Tuesday, July 27, 2010

Nikon D300 focusing system flaw?

After working with my camera for the last 4 days I have to ask; does the Nikon D300's AF system have a focusing flaw? If I shoot my Nikon 50mm f1.4D from f1.4 to f2.0 (one and a half stops) it will consistently focus ahead of the point of aim (POA for shorthand). At 2.2 it's reasonably sharp for its very shallow depth of field (DOF). From f2.5 and on up, it's fantastic! Now that I have the AF system placing the point of focus and POA together at the sensor plane I can finally see some terrific results at wider apetures. Prior to my readjustment, f5 or f5.6 was the minimum I could use on my big Sigma 70-200mm f2.8 lens. Forget about f2.8-f3.5... they don't exist! Now, however, even f3.2 is on the mark, though just a tad soft. I was practicing in the middle of the day. In low light I'm sure f3.2 would be fine.

But this leads me to the great "focus shift" or "aperture shift" question... Is the D300 flawed? I get the same behavior with two high-quality, wide-apeture lenses. One is just a D lens, but it's a well-respected, tack-sharp lens. The other is expensive because it's got big glass elements inside and zooms to 200mm. In my book, both should be useable all the way to their minimum apetures. Through the viewfinder, the images look sharp when focused (don't forget this is with the lens wide open) but when exposed, what you get at the imager varies wildly with changes in the f-stop. If you adjust the camera so that f1.4-2.0 is useable on the 50mm D lens, then the AF is massively pushed too far back at f5.6-f8. I've been doing this for four long days now, in the CA desert heat, confirming results on my laptop, and as sure as a bear craps in the woods, I can reproduce this one hundred percent of the time. I even know exactly how far to turn the AF mirror stop to make the point of focus walk closer or farther.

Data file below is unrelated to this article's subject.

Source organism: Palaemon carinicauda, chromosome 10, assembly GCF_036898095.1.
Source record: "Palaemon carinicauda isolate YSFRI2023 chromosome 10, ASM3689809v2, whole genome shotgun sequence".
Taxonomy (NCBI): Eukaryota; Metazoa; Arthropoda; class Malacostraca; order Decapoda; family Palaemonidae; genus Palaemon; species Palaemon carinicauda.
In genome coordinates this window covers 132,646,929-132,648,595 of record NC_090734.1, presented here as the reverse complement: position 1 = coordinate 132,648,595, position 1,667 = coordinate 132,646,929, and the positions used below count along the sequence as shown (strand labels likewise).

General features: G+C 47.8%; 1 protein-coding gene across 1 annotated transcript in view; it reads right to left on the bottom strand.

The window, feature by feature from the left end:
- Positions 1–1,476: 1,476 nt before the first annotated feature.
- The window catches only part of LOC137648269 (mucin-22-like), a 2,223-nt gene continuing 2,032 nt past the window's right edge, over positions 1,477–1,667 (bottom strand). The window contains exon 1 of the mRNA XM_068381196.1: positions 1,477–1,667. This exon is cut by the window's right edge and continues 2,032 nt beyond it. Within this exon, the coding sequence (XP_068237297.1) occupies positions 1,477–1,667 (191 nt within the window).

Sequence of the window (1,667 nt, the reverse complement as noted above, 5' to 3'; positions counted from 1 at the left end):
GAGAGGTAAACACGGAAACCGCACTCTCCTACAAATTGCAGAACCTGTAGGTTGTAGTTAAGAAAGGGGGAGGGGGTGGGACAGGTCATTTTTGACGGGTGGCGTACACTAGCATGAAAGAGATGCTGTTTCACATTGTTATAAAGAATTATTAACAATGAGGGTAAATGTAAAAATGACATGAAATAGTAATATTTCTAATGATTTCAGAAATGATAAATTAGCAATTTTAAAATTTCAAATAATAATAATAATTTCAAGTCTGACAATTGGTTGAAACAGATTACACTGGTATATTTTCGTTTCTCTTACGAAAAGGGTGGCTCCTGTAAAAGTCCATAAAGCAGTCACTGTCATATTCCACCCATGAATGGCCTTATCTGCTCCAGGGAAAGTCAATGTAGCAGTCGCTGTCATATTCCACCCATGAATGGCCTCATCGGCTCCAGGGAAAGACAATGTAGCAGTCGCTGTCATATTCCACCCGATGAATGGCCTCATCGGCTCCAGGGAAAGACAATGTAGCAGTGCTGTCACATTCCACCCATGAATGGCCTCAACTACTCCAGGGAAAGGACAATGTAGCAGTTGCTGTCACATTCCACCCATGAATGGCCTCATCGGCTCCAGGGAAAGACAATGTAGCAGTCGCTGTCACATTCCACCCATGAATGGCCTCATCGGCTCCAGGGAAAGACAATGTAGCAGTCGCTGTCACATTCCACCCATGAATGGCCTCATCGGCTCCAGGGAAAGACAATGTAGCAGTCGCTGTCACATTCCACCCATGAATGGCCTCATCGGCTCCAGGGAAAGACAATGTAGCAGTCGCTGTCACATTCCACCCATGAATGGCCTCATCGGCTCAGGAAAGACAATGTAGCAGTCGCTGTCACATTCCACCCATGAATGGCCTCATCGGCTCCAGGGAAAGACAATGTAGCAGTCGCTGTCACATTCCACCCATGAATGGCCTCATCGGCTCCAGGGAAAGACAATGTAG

Now my "kit lens" an 18-55mm f3.5-5.6 lens will do just a little bit of this, but it's wide open values aren't as great as the f2.8 of the Sigma or the massive f1.4 of the Nikon D prime. The only other lens I have to try is a Tokina 12-24mm f4 which has to be "pushed" +20 in the AF Fine Tune setting even AFTER the AF system's been adjusted! It clearly has an issue which will probably require going in for service. Truthfully, I use this lens for precisely two photos with ever car photo shoot. I'm not going to miss it very much while it's away having its tiny electronic brain fiddled with. Besides, it does actually work at +20 and f4, and I gain a ton of depth of field at f8 to f11, so it's not really troubling me. It's the 50mm and the big Sigma I use ninety percent of the time.

So why does the D300 do this? I originally bought a 50mm f1.8 for this body back in 2008, and sold it in 2009 because it had this same trait. I thought it was just a flaw with that Chinese-made plasticky-cheap Nikon lens. Has anyone else noticed this with their D300 or D700 (which uses the same AF system)?

You don't know what you've got 'til it's gone!